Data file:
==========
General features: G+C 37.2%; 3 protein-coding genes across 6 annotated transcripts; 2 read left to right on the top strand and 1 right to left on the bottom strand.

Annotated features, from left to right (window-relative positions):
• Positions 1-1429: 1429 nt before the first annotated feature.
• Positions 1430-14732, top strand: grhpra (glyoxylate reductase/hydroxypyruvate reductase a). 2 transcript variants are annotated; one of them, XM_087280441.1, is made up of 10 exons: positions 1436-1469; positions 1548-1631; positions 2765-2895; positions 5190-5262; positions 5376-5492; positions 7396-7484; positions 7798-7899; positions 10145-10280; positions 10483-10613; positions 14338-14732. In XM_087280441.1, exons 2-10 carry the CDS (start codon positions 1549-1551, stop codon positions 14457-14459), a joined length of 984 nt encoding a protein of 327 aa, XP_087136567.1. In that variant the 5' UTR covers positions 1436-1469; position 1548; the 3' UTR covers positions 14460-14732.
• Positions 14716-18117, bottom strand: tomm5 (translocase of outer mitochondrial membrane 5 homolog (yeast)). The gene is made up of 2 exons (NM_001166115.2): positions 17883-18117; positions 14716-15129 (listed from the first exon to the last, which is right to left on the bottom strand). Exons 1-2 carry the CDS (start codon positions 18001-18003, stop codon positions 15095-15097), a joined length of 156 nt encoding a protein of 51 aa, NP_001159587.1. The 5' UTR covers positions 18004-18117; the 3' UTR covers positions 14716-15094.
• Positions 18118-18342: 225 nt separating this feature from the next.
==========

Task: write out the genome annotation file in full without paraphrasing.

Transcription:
General features: G+C 37.2%; 3 protein-coding genes across 6 annotated transcripts; 2 read left to right on the top strand and 1 right to left on the bottom strand.

Annotated features, from left to right (window-relative positions):
• Positions 1-1429: 1429 nt before the first annotated feature.
• Positions 1430-14732, top strand: grhpra (glyoxylate reductase/hydroxypyruvate reductase a). 2 transcript variants are annotated; one of them, XM_087280441.1, is made up of 10 exons: positions 1436-1469; positions 1548-1631; positions 2765-2895; positions 5190-5262; positions 5376-5492; positions 7396-7484; positions 7798-7899; positions 10145-10280; positions 10483-10613; positions 14338-14732. In XM_087280441.1, exons 2-10 carry the CDS (start codon positions 1549-1551, stop codon positions 14457-14459), a joined length of 984 nt encoding a protein of 327 aa, XP_087136567.1. In that variant the 5' UTR covers positions 1436-1469; position 1548; the 3' UTR covers positions 14460-14732.
• Positions 14716-18117, bottom strand: tomm5 (translocase of outer mitochondrial membrane 5 homolog (yeast)). The gene is made up of 2 exons (NM_001166115.2): positions 17883-18117; positions 14716-15129 (listed from the first exon to the last, which is right to left on the bottom strand). Exons 1-2 carry the CDS (start codon positions 18001-18003, stop codon positions 15095-15097), a joined length of 156 nt encoding a protein of 51 aa, NP_001159587.1. The 5' UTR covers positions 18004-18117; the 3' UTR covers positions 14716-15094.
• Positions 18118-18342: 225 nt separating this feature from the next.